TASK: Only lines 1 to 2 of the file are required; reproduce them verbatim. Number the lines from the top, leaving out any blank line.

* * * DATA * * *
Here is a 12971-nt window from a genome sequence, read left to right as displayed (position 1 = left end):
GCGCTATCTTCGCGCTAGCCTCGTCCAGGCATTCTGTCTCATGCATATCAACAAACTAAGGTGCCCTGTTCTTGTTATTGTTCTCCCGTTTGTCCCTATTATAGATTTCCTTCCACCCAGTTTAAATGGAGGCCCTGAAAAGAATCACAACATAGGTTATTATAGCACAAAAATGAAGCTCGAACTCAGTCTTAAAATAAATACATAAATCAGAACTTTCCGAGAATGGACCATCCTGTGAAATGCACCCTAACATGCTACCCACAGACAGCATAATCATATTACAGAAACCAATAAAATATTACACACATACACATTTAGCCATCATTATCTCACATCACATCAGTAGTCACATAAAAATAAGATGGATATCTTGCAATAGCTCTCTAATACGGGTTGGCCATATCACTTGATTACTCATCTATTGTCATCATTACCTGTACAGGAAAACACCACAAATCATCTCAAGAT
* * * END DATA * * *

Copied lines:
Here is a 12971-nt window from a genome sequence, read left to right as displayed (position 1 = left end):
GCGCTATCTTCGCGCTAGCCTCGTCCAGGCATTCTGTCTCATGCATATCAACAAACTAAGGTGCCCTGTTCTTGTTATTGTTCTCCCGTTTGTCCCTATTATAGATTTCCTTCCACCCAGTTTAAATGGAGGCCCTGAAAAGAATCACAACATAGGTTATTATAGCACAAAAATGAAGCTCGAACTCAGTCTTAAAATAAATACATAAATCAGAACTTTCCGAGAATGGACCATCCTGTGAAATGCACCCTAACATGCTACCCACAGACAGCATAATCATATTACAGAAACCAATAAAATATTACACACATACACATTTAGCCATCATTATCTCACATCACATCAGTAGTCACATAAAAATAAGATGGATATCTTGCAATAGCTCTCTAATACGGGTTGGCCATATCACTTGATTACTCATCTATTGTCATCATTACCTGTACAGGAAAACACCACAAATCATCTCAAGAT